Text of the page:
I’ve driven the Isuzu Fuego before and the experience was very bland. I mention this because the Blizzard is based on the old Fuego, Foton having acquired some of the tooling from Isuzu. I am told this by Foton’s Libby Panaligan (who does marketing for the brand) before I peeled away from the Foton dealership along A. Bonifacio Avenue in Quezon City. Now, how did I find the test-drive? Well, the Blizzard didn’t feel bland at all, because upon feeding the throttle the pickup just took off and accelerated away at a rapid pace. I was indeed surprised at the engine’s alacrity, and can only assume that the turbocharger was spinning like hell. There was a bit of diesel smoke in my wake, but well, what can you do?
Under the hood is a 4JB1T four-cylinder, direct injection, turbocharged diesel engine mated to a five-speed manual transmission. Like most current model four-wheel-drives you can activate the center differential through buttons on the dash. There were no major issues for the duration of the test drive, and well, the Blizzard was just a plain-Jane pickup. For a Chinese vehicle, this is a good thing. There were no loose fitting panels, falling emblems, or major problems and issues to make it feel cheap. At the end of the day the Blizzard is a decent and basic workhorse.
I suppose this article is a good venue to get something off my chest. Reviewing a Chinese car is tricky. Some readers expect bad (and at the same time humorous) reviews, assuming that the writer will be extra brutal with his findings. Write an honest and fair review and the manufacturer gives you a call saying how you are biased against them, cursing you all the while. Write a good review about the car and colleagues will assume you are being a little too diplomatic. I say this based on my experiences sampling all the Chinese brands that entered the country in the last three years. I proclaim myself to be the Chinese-car expert among the TG staff.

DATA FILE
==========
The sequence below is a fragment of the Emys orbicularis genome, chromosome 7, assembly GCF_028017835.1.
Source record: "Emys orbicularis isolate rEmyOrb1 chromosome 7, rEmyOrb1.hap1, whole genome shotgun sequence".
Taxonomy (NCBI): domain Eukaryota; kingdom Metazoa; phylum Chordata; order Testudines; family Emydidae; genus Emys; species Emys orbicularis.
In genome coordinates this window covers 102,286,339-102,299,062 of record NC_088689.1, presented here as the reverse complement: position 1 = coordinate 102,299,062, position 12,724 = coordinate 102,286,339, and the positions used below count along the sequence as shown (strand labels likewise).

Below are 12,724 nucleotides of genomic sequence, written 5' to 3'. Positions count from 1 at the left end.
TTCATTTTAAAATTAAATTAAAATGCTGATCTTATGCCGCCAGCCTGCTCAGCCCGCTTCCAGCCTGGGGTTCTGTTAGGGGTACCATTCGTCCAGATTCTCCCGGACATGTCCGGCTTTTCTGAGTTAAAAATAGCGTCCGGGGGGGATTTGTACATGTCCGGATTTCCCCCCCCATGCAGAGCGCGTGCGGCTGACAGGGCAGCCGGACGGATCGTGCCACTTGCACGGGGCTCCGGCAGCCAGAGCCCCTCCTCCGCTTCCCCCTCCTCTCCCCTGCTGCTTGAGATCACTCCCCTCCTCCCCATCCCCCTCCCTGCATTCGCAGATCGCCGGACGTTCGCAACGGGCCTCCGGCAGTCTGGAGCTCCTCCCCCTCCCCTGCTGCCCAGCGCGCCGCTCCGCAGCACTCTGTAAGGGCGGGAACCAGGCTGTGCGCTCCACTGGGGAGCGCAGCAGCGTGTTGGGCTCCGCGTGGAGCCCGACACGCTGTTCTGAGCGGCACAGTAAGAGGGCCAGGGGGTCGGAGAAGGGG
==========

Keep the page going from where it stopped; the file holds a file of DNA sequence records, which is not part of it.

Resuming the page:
Yup, I know Chinese cars pretty well, and I have a pretty good idea about how a brand can earn the public’s trust. What sets Foton apart is the team’s openness to criticism. When I returned the vehicle the crew at the dealership asked me if anything went wrong with the test unit while it was in my possession, and we talked about my observations. The A/C thermostat stayed on the coolest level and the central locking doors don’t trigger when the key isn’t in the ignition. Apart from that, everything worked properly.
The staff said that they will look into the problems, and hopefully eliminate them from other units before they are sold. I was surprised at the positive attitude. This sure beats getting a phone call from an irate manager who expects a glowing review. In the end, a car is car, and the only way to review it is to forget about the badge.
What’s driving the Blizzard like? It is a blast from the past--how pickups and cars used to be like back in the late Nineties. You can’t expect it to have the fit and finish of the current Ford Ranger, but what you do get is a basic package. For P890,000 a 2.8-liter, 4x4 Turbo, that’s not bad. Without any passengers and cargo expect the ride to be bouncier than and not as refined as other pickups today. This is not so much of a problem because you get what you pay for in the end.
The Blizzard’s main selling point, though, is the attitude of the people behind the brand. Foton is a fledgling company (founded in 1996) and it still has a long way to go before gaining acceptance in the passenger vehicle market. As long as it listens to its customers (and humble journalists), it will build trust among the motoring public. Other Chinese brands have much to learn from Foton. No wonder its reputation is on the up and up.